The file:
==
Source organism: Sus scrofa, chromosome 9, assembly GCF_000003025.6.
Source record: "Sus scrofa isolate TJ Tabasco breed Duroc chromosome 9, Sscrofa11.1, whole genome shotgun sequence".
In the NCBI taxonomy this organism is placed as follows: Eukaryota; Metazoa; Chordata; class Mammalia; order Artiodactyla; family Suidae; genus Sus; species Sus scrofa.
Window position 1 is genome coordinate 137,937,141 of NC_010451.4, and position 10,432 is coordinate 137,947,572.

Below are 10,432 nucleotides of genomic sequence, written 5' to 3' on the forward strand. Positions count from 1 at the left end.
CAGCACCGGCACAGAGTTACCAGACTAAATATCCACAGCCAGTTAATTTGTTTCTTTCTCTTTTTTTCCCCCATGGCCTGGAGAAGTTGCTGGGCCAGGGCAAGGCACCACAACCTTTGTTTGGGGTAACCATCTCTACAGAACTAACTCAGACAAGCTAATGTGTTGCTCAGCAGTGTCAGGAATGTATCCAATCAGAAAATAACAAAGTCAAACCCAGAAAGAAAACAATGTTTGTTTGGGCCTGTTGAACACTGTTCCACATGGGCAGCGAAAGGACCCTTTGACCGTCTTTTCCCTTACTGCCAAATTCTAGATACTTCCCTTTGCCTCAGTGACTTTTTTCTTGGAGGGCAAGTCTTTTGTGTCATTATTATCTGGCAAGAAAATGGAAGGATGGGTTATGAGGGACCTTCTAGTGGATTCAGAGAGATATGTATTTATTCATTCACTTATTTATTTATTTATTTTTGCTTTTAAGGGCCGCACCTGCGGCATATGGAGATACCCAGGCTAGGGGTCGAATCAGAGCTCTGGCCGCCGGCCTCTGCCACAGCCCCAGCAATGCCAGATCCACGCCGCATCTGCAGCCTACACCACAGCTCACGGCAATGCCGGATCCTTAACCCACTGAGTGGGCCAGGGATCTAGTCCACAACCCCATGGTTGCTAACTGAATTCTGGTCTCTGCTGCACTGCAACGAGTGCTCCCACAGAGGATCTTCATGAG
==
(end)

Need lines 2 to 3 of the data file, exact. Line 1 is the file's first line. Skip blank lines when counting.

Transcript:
Source record: "Sus scrofa isolate TJ Tabasco breed Duroc chromosome 9, Sscrofa11.1, whole genome shotgun sequence".
In the NCBI taxonomy this organism is placed as follows: Eukaryota; Metazoa; Chordata; class Mammalia; order Artiodactyla; family Suidae; genus Sus; species Sus scrofa.